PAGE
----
• August 5th: started feeling depression, increased dose of Celexa
  • August 6th: depressed, experienced side effects from increased dosage of Celexa, decided to go back down to my previous dose of the medication
  • August 7th: binged on food and alcohol, had suicidal thoughts
  • August 8th and 9th: hungover
  • August 10th to 13th: felt good, flew to KC on the 13th
  • August 14th: depressed, felt better after talking to my girlfriend about my feelings
  • August 15th to 25th: felt very emotional yet good
  • August 26th: felt depressed and binged, had suicidal thoughts
  • August 27th: depressed
  • August 28th: still depressed and went on a small binge
  • August 29th and 30th: felt great
  • August 31st: depressed
  • September 1st: binged (twice), had suicidal thoughts
  • September 2nd: binged
  • September 3rd to 7th: felt great
  • September 8th: depressed
  • September 9th: binged, had suicidal thoughts
  • September 10th: binged on food and alcohol

There you have it. That’s the last month or so of my life. Since July 29th I’ve binged on food nine times and on alcohol twice and experienced suicidal thoughts four times, and I went through seven cycles of depression. What does this all mean? Sometimes I wonder if writing about it even helps? I’ve taken my thoughts, feelings, and emotions and quantified them in the hopes that I, and others, can understand them better. I’m taking this information to my psychiatrist and psychologist, and I’m thinking of sending this link out to family and friends. I want empathy, not sympathy. I want people to understand what I’ve been through and what I’m currently going through. I want them to understand why I’ve been so reclusive at times. I want them to understand why they haven’t really connected with me. Most importantly, when I see my psychiatrist on Tuesday, I want him to see the things I can’t tell him so that I can get the best treatment. I’m tired of hiding behind a wall of stoicism and certainty, while my insides crumble. There you have it.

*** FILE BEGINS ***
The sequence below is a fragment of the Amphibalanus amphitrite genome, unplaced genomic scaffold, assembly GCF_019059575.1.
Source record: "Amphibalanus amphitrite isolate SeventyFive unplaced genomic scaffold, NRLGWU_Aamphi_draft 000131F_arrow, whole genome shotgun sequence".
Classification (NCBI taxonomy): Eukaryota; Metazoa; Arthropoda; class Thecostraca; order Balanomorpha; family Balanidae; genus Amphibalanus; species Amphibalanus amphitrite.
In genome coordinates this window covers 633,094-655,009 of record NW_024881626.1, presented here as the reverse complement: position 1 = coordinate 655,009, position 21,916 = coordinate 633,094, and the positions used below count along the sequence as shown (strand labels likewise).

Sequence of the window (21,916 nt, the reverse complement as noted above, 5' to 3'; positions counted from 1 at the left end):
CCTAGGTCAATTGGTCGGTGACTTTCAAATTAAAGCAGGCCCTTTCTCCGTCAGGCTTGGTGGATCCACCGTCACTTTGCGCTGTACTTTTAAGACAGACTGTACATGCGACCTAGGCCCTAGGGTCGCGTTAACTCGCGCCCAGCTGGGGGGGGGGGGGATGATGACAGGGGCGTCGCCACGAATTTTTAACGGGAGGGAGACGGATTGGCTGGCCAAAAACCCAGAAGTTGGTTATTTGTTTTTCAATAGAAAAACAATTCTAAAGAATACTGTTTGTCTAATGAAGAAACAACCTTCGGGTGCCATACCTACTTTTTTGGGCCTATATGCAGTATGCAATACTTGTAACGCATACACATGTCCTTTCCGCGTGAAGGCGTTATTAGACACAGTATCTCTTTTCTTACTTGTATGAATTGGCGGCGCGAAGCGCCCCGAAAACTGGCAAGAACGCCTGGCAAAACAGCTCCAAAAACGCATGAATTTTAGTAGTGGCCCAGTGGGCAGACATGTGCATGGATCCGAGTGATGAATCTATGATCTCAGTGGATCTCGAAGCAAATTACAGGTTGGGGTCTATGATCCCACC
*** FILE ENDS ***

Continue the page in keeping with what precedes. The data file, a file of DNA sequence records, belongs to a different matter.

Now you know my secret.

***

Finally, welcome to Unhappy Happiness. Thanks for reading! If you’re interested in reading further, please check out my previous blog. I’ve also stated on the About Me page my intentions for this blog and my reasons for abandoning my previous one, as well as some background info.

Oh and if you understand the difference between categories and tags please let me know. I’m confused!

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One response to “unhappy happiness

  1. Pingback: cyclothymia « Unhappy Happiness